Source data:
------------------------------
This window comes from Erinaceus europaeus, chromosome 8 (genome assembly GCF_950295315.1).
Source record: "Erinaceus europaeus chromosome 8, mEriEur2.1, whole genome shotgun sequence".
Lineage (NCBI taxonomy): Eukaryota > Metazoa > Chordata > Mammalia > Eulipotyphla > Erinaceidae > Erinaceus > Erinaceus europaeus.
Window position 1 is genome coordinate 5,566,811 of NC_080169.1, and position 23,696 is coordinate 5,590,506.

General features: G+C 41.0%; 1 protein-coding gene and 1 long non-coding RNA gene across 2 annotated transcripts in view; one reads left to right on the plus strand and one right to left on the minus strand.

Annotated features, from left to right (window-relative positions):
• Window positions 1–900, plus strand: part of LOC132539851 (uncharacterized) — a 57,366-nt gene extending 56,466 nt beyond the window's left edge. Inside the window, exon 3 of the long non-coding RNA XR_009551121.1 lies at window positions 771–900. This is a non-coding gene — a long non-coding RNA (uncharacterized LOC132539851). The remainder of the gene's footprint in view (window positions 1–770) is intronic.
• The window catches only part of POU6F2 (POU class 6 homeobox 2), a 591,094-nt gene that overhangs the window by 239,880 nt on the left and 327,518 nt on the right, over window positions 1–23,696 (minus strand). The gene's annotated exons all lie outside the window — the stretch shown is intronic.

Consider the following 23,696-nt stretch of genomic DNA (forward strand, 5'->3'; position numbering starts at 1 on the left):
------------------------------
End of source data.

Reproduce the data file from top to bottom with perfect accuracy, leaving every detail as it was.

This window comes from Erinaceus europaeus, chromosome 8 (genome assembly GCF_950295315.1).
Source record: "Erinaceus europaeus chromosome 8, mEriEur2.1, whole genome shotgun sequence".
Lineage (NCBI taxonomy): Eukaryota > Metazoa > Chordata > Mammalia > Eulipotyphla > Erinaceidae > Erinaceus > Erinaceus europaeus.
Window position 1 is genome coordinate 5,566,811 of NC_080169.1, and position 23,696 is coordinate 5,590,506.

General features: G+C 41.0%; 1 protein-coding gene and 1 long non-coding RNA gene across 2 annotated transcripts in view; one reads left to right on the plus strand and one right to left on the minus strand.

Annotated features, from left to right (window-relative positions):
• Window positions 1–900, plus strand: part of LOC132539851 (uncharacterized) — a 57,366-nt gene extending 56,466 nt beyond the window's left edge. Inside the window, exon 3 of the long non-coding RNA XR_009551121.1 lies at window positions 771–900. This is a non-coding gene — a long non-coding RNA (uncharacterized LOC132539851). The remainder of the gene's footprint in view (window positions 1–770) is intronic.
• The window catches only part of POU6F2 (POU class 6 homeobox 2), a 591,094-nt gene that overhangs the window by 239,880 nt on the left and 327,518 nt on the right, over window positions 1–23,696 (minus strand). The gene's annotated exons all lie outside the window — the stretch shown is intronic.

Consider the following 23,696-nt stretch of genomic DNA (forward strand, 5'->3'; position numbering starts at 1 on the left):